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Despite weakness persisting and progressing over days, repeat diffusion MR imaging showed no restriction, suggesting a reversible pathology. Our patient consistently showed decreased artifacts, suggesting deficient oxygen utilization with increased ratio of oxyhemoglobin to deoxyhemoglobin. [7] The above changes reverted once deficit improved, suggesting some reversible cause. Although the exact reason is unknown, it may represent preferential dilatation of abnormal venous channels with increase blood flow.

The value of aspirin in the treatment of such transient weakness in SWS has been suggested previously. In a study of 14 patients, a 65% decrease of stroke-like events was found after administration of low-dose aspirin (2-3 mg/kg/d). [8] Our patient also stabilized after being initiated on aspirin, and weakness improved completely over a week. Therefore, we suggest that low-dose aspirin should be considered for individuals with manifestations of a paroxysmal hemiparesis without ictal epileptiform activity on EEG.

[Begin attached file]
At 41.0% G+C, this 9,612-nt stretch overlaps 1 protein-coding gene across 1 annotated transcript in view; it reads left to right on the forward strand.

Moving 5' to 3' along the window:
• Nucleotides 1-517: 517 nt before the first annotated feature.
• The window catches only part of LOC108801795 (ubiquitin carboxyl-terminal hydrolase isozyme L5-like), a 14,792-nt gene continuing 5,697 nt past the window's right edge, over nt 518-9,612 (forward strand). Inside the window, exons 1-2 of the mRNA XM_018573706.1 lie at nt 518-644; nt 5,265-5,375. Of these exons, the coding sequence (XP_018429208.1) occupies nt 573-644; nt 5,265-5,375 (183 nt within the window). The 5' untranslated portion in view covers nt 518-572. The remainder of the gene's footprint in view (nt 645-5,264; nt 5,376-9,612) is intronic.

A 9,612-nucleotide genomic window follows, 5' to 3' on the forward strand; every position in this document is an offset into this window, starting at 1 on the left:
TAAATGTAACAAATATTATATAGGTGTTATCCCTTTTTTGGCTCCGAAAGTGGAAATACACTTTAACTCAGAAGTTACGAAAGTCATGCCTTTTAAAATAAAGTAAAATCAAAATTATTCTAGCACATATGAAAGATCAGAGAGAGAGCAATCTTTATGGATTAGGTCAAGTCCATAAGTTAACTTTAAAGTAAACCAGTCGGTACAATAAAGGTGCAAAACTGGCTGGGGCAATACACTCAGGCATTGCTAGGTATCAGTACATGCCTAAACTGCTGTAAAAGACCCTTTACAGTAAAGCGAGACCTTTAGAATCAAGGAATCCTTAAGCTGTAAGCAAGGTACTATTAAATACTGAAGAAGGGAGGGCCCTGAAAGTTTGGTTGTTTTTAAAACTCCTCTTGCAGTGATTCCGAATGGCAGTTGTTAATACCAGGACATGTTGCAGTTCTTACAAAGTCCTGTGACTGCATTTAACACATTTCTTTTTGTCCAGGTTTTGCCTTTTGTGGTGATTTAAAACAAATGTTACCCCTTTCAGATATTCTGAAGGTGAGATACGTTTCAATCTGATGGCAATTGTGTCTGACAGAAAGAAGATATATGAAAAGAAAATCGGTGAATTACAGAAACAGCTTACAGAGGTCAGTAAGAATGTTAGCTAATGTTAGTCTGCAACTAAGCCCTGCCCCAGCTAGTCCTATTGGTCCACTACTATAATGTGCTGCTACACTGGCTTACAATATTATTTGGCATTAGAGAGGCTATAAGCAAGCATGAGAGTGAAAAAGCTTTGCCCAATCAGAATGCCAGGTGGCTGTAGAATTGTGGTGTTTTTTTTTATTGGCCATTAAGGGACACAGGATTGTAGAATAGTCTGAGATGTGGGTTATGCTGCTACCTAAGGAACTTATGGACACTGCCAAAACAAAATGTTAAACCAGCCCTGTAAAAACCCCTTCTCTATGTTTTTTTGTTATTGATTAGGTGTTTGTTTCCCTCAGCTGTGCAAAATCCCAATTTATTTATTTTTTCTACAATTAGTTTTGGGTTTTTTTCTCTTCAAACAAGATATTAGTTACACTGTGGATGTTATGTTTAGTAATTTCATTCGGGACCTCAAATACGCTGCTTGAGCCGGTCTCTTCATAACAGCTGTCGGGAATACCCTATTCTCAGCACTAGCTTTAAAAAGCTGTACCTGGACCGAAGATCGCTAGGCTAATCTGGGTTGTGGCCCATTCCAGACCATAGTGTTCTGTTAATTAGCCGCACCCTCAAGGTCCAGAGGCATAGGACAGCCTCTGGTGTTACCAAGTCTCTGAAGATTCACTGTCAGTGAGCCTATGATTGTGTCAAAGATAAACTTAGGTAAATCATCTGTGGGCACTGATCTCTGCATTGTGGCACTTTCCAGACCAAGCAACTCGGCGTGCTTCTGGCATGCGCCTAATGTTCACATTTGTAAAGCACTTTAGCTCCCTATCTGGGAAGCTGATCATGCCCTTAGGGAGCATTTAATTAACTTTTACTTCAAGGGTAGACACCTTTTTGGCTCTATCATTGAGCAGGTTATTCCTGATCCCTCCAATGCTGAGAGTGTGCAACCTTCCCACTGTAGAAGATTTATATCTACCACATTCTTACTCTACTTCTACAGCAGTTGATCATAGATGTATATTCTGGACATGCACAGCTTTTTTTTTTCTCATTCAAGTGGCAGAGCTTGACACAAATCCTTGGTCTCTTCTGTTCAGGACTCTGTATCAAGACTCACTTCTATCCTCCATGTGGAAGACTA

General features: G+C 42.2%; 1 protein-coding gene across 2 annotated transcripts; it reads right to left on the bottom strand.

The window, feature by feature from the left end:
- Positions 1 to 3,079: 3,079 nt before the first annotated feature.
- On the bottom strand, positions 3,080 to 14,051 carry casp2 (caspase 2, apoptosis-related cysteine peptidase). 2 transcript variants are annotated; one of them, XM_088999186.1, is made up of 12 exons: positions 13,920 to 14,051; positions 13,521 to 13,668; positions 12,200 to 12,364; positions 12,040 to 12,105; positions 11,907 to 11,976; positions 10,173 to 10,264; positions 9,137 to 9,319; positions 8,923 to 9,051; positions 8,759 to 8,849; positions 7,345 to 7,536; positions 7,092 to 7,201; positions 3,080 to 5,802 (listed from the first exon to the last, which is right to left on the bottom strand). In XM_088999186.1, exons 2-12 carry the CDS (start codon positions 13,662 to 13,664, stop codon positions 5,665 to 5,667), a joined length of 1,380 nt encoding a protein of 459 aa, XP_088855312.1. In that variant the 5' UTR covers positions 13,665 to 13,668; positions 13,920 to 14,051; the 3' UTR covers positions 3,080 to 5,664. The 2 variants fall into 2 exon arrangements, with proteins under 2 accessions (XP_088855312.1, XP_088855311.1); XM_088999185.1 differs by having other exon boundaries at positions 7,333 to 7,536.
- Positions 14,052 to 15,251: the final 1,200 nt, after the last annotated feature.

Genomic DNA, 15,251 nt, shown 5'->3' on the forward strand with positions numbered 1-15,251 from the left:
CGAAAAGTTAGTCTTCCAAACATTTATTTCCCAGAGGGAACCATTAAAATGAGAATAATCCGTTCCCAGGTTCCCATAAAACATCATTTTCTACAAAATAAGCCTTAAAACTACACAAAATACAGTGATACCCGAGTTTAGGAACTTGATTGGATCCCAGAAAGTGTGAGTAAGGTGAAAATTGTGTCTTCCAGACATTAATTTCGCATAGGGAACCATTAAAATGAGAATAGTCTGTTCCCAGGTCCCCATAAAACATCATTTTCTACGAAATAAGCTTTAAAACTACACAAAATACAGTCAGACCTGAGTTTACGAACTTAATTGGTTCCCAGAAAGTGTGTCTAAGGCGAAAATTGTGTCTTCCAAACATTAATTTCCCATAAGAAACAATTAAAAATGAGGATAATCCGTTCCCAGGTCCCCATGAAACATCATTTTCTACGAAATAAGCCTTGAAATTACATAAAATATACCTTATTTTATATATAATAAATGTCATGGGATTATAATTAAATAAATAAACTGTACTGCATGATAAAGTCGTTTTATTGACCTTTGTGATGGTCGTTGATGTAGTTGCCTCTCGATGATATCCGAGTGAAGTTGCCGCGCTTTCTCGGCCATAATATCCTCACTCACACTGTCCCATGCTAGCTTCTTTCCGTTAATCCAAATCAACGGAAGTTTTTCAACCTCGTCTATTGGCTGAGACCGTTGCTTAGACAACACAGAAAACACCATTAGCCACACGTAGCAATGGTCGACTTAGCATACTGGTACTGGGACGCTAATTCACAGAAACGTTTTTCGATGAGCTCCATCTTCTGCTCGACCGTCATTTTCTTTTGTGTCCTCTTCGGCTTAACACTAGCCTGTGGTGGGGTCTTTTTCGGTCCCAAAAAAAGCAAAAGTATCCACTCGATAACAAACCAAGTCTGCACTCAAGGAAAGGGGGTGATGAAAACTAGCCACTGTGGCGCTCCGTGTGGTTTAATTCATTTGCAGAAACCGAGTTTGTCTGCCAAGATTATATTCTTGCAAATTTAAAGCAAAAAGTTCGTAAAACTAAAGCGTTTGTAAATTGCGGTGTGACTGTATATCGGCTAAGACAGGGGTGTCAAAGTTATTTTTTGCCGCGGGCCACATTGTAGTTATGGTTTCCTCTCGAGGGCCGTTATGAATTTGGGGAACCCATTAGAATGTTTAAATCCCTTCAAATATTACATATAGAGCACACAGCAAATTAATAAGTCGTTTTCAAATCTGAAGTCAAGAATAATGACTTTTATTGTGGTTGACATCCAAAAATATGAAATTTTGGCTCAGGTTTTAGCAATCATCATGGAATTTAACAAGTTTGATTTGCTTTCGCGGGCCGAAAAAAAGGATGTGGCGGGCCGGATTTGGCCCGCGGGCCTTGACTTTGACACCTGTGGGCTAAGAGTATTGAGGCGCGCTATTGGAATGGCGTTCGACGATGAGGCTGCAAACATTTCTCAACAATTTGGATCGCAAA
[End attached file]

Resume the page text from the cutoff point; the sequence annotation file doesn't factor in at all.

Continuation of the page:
» References Top

1.Roach ES. Diagnosis and management of neurocutaneous syndromes. Semin Neurol 1988;8:83-96.  Back to cited text no. 1
2.Thomas-Sohl KA, Vaslow DF, Maria BL. Sturge-Weber syndrome: A review. Pediatr Neurol 2004;30:303-10.  Back to cited text no. 2
3.Garcia JC, Roach ES, McLean WT. Recurrent thrombotic deterioration in the Sturge-Weber syndrome. Childs Brain 1981;8:427-33.  Back to cited text no. 3
4.Maria BL, Hoang K, Robertson RL, Barnes PD, Drane WE, Chugani HT. Imaging brain structure and functions in Sturge-Weber syndrome. In: Bodensteiner JB, Roach ES, editors. Sturge-Weber syndrome. Mount Freedom, NJ: The Sturge-Weber Foundation; 1999. p. 43-69.  Back to cited text no. 4
5.Smith RF, Devinsky O, Luciano D. Inhibitory motor status: Two new cases and a review of inhibitory motor seizures. J Epilepsy 1997;10:15-21.  Back to cited text no. 5
6.Oguz KK, Senturk S, Ozturk A, Anlar B, Topcu M, Cila A. Impact of Recent Seizures on Cerebral Blood Flow in Patients With Sturge-Weber Syndrome: Study of 2 Cases. J Child Neurol 2007;22:617-20  Back to cited text no. 6
7.Juhász C, Haacke EM, Hu J, Xuan Y, Makki M, Behen ME, et al. Multimodality imaging of cortical and white matter abnormalities in Sturge-Weber syndrome. AJNR Am J Neuroradiol. 2007;28:900-6.  Back to cited text no. 7
8.Maria BL, Neufeld JA, Rosainz LC, Drane WE, Quisling RG, Ben- David K, et al. Central nervous system structure and function in Sturge-Weber syndrome: Evidence of neurologic and radiologic progression. J Child Neurol 1998;3:606-18.  Back to cited text no. 8


  [Figure 1], [Figure 2], [Figure 3]